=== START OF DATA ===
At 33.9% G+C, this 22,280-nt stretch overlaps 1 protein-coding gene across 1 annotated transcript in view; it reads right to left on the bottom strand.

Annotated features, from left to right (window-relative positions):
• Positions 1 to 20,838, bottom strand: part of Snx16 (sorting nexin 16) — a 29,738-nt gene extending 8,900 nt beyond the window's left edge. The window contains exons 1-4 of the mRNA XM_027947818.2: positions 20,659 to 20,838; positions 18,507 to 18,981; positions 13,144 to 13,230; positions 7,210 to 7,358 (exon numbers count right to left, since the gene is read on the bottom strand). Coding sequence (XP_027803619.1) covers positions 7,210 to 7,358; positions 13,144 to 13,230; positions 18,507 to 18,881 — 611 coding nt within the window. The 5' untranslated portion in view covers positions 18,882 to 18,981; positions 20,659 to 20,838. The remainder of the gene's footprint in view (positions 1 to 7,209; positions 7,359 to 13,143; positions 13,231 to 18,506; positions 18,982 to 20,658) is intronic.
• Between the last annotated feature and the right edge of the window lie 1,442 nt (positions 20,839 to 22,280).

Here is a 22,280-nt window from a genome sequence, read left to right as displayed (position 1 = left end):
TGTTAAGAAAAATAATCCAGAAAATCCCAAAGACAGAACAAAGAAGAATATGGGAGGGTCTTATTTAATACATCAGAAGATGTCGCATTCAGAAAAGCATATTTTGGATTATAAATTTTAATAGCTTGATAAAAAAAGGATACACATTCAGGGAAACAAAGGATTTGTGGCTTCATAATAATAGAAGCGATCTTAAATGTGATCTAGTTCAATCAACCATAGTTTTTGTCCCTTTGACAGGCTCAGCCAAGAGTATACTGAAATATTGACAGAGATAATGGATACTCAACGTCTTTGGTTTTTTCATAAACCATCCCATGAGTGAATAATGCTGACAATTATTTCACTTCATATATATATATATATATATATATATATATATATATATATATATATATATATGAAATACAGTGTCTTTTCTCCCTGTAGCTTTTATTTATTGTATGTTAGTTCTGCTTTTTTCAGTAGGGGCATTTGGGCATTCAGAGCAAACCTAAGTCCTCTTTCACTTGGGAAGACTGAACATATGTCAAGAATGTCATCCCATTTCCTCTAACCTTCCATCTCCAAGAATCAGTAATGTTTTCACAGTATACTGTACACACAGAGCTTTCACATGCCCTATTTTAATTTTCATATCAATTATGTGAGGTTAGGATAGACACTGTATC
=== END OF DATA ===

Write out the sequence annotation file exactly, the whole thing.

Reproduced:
At 33.9% G+C, this 22,280-nt stretch overlaps 1 protein-coding gene across 1 annotated transcript in view; it reads right to left on the bottom strand.

Annotated features, from left to right (window-relative positions):
• Positions 1 to 20,838, bottom strand: part of Snx16 (sorting nexin 16) — a 29,738-nt gene extending 8,900 nt beyond the window's left edge. The window contains exons 1-4 of the mRNA XM_027947818.2: positions 20,659 to 20,838; positions 18,507 to 18,981; positions 13,144 to 13,230; positions 7,210 to 7,358 (exon numbers count right to left, since the gene is read on the bottom strand). Coding sequence (XP_027803619.1) covers positions 7,210 to 7,358; positions 13,144 to 13,230; positions 18,507 to 18,881 — 611 coding nt within the window. The 5' untranslated portion in view covers positions 18,882 to 18,981; positions 20,659 to 20,838. The remainder of the gene's footprint in view (positions 1 to 7,209; positions 7,359 to 13,143; positions 13,231 to 18,506; positions 18,982 to 20,658) is intronic.
• Between the last annotated feature and the right edge of the window lie 1,442 nt (positions 20,839 to 22,280).

Here is a 22,280-nt window from a genome sequence, read left to right as displayed (position 1 = left end):
TGTTAAGAAAAATAATCCAGAAAATCCCAAAGACAGAACAAAGAAGAATATGGGAGGGTCTTATTTAATACATCAGAAGATGTCGCATTCAGAAAAGCATATTTTGGATTATAAATTTTAATAGCTTGATAAAAAAAGGATACACATTCAGGGAAACAAAGGATTTGTGGCTTCATAATAATAGAAGCGATCTTAAATGTGATCTAGTTCAATCAACCATAGTTTTTGTCCCTTTGACAGGCTCAGCCAAGAGTATACTGAAATATTGACAGAGATAATGGATACTCAACGTCTTTGGTTTTTTCATAAACCATCCCATGAGTGAATAATGCTGACAATTATTTCACTTCATATATATATATATATATATATATATATATATATATATATATATATATATATGAAATACAGTGTCTTTTCTCCCTGTAGCTTTTATTTATTGTATGTTAGTTCTGCTTTTTTCAGTAGGGGCATTTGGGCATTCAGAGCAAACCTAAGTCCTCTTTCACTTGGGAAGACTGAACATATGTCAAGAATGTCATCCCATTTCCTCTAACCTTCCATCTCCAAGAATCAGTAATGTTTTCACAGTATACTGTACACACAGAGCTTTCACATGCCCTATTTTAATTTTCATATCAATTATGTGAGGTTAGGATAGACACTGTATC